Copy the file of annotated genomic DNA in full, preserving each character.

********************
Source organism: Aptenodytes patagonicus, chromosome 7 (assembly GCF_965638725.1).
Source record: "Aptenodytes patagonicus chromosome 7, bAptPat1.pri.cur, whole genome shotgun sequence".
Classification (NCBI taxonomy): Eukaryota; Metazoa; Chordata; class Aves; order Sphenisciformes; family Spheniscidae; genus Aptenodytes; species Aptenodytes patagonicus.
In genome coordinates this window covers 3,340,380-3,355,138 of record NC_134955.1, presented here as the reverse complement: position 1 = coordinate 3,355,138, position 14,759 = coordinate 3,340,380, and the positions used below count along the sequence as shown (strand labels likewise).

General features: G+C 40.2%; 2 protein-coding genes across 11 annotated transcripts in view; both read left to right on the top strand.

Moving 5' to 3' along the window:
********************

Source organism: Aptenodytes patagonicus, chromosome 7 (assembly GCF_965638725.1).
Source record: "Aptenodytes patagonicus chromosome 7, bAptPat1.pri.cur, whole genome shotgun sequence".
Classification (NCBI taxonomy): Eukaryota; Metazoa; Chordata; class Aves; order Sphenisciformes; family Spheniscidae; genus Aptenodytes; species Aptenodytes patagonicus.
In genome coordinates this window covers 3,340,380-3,355,138 of record NC_134955.1, presented here as the reverse complement: position 1 = coordinate 3,355,138, position 14,759 = coordinate 3,340,380, and the positions used below count along the sequence as shown (strand labels likewise).

General features: G+C 40.2%; 2 protein-coding genes across 11 annotated transcripts in view; both read left to right on the top strand.

Moving 5' to 3' along the window: